Federated Farmers reminds duck hunters heading out on Saturday for the season opening that access to farms is a privilege.

The ‘Opening Day’ of the duck-shooting season is a big deal in rural New Zealand, with 40,000 annual participants across the country. Hunters will pay their money to Fish and Game for a duck shooting licence but access is usually reliant on the goodwill of local farmers. Many hunters find themselves beside a wetland built and maintained on private farmland. Many of these arrangements are several generations old, established on a handshake.

“Farmers and visiting hunters alike look forward to the opening weekend of the duck-shooting season,’’ says Federated Farmers Environment spokesperson Chris Allen. . . 

Continuity assured as ‘fresh hands’ take over – Sally Rae:

Silver Fern Farms Co-operative’s new chairman, Richard Young, describes his tenure on the board as ”one hell of a ride”.

Incumbent chairman Rob Hewett announced he was stepping down from the role at the co-operative’s annual meeting in Dunedin yesterday.

However, Mr Hewett will remain on the co-operative’s board and continue as co-chairman of Silver Fern Farms Ltd, which is jointly owned by Silver Fern Farms Co-operative and Shanghai Maling.

It was part of a succession programme and while he would still be ”here for a while”, it was time for ”fresh hands”, Mr Hewett said. . .

Belief company ‘can do better’ – Sally Rae:

Silver Fern Farms chief executive Simon Limmer is confident of an improved financial performance in 2019.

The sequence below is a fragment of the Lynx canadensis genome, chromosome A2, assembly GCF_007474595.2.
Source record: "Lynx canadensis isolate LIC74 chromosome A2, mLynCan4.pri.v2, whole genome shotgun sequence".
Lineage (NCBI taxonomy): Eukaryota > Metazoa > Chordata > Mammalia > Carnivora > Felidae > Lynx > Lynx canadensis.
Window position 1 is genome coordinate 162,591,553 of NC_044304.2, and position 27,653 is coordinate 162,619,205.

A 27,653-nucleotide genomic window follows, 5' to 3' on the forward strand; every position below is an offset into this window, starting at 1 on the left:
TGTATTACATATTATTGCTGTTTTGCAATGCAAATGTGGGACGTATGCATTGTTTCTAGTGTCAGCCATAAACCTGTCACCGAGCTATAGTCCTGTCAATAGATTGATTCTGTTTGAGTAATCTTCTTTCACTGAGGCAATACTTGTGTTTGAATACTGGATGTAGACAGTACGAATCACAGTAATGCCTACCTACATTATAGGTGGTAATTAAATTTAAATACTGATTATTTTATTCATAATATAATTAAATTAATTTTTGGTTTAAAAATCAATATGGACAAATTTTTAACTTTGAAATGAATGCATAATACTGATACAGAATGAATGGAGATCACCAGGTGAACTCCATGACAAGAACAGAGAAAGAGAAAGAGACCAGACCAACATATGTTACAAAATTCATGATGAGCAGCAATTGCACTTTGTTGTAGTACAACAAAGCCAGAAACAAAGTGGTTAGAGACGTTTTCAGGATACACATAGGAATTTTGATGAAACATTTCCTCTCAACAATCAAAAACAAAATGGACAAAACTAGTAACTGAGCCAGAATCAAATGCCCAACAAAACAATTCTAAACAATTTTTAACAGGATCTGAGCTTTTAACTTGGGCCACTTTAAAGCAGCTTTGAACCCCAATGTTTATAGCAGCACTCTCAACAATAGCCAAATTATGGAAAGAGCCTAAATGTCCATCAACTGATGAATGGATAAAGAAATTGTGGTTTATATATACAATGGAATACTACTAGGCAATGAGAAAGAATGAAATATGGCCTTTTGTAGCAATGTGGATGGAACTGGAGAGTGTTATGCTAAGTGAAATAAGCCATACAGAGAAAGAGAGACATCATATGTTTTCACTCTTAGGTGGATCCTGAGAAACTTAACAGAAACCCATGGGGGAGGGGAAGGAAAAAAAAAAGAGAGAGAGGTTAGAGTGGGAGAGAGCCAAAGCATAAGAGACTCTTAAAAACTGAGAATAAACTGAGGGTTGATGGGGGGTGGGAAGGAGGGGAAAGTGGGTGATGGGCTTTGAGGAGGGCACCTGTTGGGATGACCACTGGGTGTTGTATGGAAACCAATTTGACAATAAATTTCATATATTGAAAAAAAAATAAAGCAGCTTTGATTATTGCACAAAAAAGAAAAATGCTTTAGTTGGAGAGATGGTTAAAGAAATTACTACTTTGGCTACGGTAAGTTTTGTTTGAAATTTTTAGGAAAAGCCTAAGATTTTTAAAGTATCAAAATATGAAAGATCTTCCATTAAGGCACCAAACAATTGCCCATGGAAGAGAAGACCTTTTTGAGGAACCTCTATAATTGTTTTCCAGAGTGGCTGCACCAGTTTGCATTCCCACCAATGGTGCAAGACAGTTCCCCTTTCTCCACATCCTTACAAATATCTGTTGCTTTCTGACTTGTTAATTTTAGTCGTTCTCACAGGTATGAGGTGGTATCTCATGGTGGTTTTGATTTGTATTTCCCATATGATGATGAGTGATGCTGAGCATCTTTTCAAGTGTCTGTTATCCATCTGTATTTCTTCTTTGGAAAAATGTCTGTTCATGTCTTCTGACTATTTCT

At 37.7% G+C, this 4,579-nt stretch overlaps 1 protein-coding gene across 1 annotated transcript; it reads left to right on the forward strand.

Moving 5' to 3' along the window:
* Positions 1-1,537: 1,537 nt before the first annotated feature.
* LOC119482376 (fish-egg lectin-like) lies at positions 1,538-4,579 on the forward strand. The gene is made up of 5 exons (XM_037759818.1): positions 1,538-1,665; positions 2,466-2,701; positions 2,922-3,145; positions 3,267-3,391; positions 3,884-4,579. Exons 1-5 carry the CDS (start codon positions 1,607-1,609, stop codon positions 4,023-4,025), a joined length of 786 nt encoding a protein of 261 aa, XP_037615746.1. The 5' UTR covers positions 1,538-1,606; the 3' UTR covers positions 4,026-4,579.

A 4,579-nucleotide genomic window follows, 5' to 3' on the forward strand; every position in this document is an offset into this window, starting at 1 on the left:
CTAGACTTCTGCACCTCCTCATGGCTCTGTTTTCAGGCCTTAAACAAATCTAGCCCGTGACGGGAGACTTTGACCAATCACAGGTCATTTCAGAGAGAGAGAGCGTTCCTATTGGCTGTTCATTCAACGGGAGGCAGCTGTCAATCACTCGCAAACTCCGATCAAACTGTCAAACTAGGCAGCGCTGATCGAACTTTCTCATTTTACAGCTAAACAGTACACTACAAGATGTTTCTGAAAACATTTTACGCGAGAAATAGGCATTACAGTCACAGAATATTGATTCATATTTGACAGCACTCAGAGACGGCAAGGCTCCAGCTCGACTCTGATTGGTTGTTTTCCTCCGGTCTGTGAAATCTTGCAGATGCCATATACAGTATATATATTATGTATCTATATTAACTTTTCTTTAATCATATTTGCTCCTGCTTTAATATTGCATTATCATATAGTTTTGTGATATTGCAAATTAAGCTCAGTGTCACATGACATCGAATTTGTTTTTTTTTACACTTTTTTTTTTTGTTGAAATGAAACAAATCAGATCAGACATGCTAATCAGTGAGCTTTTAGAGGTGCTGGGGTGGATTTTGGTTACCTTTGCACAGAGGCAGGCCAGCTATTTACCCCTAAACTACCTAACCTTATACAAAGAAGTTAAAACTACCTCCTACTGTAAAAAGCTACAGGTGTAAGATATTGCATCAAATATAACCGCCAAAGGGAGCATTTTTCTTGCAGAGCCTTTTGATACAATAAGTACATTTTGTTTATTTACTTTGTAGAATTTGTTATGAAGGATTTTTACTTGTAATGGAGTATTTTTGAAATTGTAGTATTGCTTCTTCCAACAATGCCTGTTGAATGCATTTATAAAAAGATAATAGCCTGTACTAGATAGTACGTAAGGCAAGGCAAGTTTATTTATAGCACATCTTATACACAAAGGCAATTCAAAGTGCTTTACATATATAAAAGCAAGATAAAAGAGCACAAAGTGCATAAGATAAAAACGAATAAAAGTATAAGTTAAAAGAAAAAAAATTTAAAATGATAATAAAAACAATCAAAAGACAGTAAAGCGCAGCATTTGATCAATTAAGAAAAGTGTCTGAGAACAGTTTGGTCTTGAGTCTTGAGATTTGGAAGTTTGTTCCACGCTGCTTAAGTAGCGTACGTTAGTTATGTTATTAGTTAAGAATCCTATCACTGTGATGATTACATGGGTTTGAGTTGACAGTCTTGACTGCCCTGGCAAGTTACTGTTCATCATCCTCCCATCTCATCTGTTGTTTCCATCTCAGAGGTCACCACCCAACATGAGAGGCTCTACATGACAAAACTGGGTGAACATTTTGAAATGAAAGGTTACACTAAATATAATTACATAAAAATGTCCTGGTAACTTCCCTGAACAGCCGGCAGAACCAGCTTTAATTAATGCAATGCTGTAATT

Before Silver Fern Farms Co-operative’s annual meeting in Dunedin yesterday, Mr Limmer reflected on the 2018 financial year.

Silver Fern Farms Ltd is jointly owned by Silver Fern Farms Co-operative and Shanghai Maling. . . 

Scholarship winner passionate about precision agriculture:

Ravensdown are excited to announce this year’s recipient of the Hugh Williams Memorial Scholarship, Tom Wilson.

The Hugh Williams Memorial Scholarship was founded to commemorate the late Hugh Williams, a Ravensdown Director from 1987 to 2000. The scholarship provides $5,000 per year for the duration of a student’s agricultural or horticultural studies at Lincoln, Waikato or Massey University.

Currently in his third year at Massey University, Tom is studying his Bachelor of Agricultural Science. He is actively involved in the agricultural sector and presented his research on the feasibility of an updated Spreadmark test at the annual Fertiliser and Lime Research Centre conference in 2019. . . 

Real world ranch restorationMike Callicrate:

In late March, a fascinating group of forward-thinkers, innovators and change-makers converged at Callicrate Cattle Company for a ten-day intensive regenerative farm planning and design workshop led by Darren Doherty, a world recognized consultant and facilitator.

Owner Mike Callicrate met Doherty a few years ago on a business trip to Australia and immediately began a long-term collaboration with the native Australian, who is considered a leader worldwide at shifting farms and ranches from the current “extractive industrial model of production” to sounder approaches based on regenerating and rebuilding soils, landscapes, ecosystems and rural communities.